Last week, we were notified about a website, jeansbet.com, that appears to be giving away ebooks for free. I checked and, sure enough, not only did they have best sellers on there, but also self-published books by a variety of authors, including myself!
We sent an announcement to all of our authors so they could look for their books, too. We gave them two email addresses for the website, and instructed them to send out DMCA take-down notices. I was surprised when I received numerous emails in return, asking me what that is.
First, you should know that there are companies selling their services for handling this for you. I don’t recommend paying someone $199 to send out a letter on your behalf. In most cases, simply emailing the offending company does the trick.
Also, you should know that many overseas sites that appear to be giving away ebooks don’t actually have those ebooks on their servers. Rather, they’re actually giving people viruses to download, which can then invade the downloader’s computer, grabbing their financial and other personal information. Of course, if someone tries to download free ebooks, and gets a virus instead, I call that karma. I don’t know if jeansbet.com is doing that but I do know they were giving away one free ebook by an author who never published an ebook edition of her book. The ebook does not exist. Another author found a short story he’d written for an anthology on there. He said there was specific coding in his title that was only listed on goodreads…but also on jeansbet.com. Did jeansbet.com simply pull title information from goodreads? Who knows? What I do know if they better d*mn well remove my books, and those by other authors!
ISPs can remove websites they’re hosting if that site is giving away copyrighted works. However, getting a foreign ISP to take action can be difficult, if not impossible.
I have successfully had my own books removed from these types of sites by simply doing the following:
1. Finding all the contact emails for the firm that I can, along with any “contact” forms they have on their website. You may be able to find additional email addresses for the firms by finding out who registered their domain name. Use THIS SITE to do that. You may also be able to find the name of their ISP doing that. If you do, get email addresses and any contact forms you can for their ISP as well.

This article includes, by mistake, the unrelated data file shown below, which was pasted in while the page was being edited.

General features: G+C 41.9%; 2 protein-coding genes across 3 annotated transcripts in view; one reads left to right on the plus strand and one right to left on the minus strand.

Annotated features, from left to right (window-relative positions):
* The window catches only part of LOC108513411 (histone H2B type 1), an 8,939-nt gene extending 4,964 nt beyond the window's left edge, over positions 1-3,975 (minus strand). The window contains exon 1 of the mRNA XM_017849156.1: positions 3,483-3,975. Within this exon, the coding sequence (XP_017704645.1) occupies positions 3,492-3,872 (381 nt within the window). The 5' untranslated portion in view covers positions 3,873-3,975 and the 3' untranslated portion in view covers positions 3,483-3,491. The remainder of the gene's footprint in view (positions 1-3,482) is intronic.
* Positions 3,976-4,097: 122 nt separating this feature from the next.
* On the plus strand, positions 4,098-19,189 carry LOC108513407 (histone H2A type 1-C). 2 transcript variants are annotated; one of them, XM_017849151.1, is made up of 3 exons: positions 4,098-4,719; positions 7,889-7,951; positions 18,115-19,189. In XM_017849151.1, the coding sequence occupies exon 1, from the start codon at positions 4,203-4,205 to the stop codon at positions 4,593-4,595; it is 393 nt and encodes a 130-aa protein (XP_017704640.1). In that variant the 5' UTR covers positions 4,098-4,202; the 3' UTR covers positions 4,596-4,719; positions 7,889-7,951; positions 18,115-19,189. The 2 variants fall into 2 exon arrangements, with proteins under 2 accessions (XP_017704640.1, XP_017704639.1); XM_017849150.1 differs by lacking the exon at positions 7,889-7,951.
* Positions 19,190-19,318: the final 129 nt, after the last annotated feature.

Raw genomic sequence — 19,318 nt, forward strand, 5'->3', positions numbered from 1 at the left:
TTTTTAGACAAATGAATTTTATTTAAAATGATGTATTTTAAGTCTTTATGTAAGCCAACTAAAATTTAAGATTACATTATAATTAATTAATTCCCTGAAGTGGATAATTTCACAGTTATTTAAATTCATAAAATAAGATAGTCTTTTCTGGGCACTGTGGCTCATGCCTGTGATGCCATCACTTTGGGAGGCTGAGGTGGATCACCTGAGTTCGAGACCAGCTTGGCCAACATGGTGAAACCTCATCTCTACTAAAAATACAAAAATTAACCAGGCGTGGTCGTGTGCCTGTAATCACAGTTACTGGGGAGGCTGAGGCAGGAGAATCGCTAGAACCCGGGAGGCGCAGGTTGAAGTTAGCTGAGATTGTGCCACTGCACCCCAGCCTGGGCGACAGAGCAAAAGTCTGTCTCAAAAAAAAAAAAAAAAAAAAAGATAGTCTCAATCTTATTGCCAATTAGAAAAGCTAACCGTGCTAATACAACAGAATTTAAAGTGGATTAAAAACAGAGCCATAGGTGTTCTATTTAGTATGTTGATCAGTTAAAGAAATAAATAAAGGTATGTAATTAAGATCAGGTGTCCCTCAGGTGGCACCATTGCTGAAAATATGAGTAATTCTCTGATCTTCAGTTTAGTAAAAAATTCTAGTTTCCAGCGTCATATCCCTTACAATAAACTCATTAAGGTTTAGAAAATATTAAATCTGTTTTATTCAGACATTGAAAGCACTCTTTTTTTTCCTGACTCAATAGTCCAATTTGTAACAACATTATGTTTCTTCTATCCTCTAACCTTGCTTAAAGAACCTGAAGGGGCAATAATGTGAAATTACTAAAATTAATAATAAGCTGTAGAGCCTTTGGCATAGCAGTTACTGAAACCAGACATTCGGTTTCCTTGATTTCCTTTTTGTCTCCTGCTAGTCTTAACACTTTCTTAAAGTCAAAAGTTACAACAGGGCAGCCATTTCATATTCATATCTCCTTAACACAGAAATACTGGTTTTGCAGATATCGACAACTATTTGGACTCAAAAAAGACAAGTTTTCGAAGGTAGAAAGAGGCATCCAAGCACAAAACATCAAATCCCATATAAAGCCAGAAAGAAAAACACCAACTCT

Some of these sites have DMCA links on their websites, telling people how to get their material removed. Of course, that makes me believe they KNOW they have illegal works on their website, which makes them even more evil. Why should the victim be forced to go through hoops to make a company do business in an ethical manner?!
2. Compose a stern letter. You can see what you need to include HERE. Copy all of your correspondence to all email addresses and contact forms, including their ISP.
I don’t paste a graphic of my signature on my emails. The DMCA law states the letter must be signed but I’ve never had to do that.
With a DMCA takedown notice, you are not required to show that you have registered a copyright for your work.
I definitely do NOT recommend ignoring these types of websites. The easier authors make it for them to stay in business, the more likely additional infringers will pop up across the globe.
Enter the Spring, 2018 24-Hour Short Story Contest RIGHT HERE.
The Do-It-Yourselfer's Guide to Self-Syndication
Practical resource outlining the self-syndication process, step-by-step. Packed with detailed information and useful tips for writers looking to gain readership, name recognition, publication and self-syndication for their column or articles.http://writersweekly.com/books/4693.html
Yes, online book promoting can be EASY and FUN! Let us show you how, from Day 1 through Day 90…and beyond!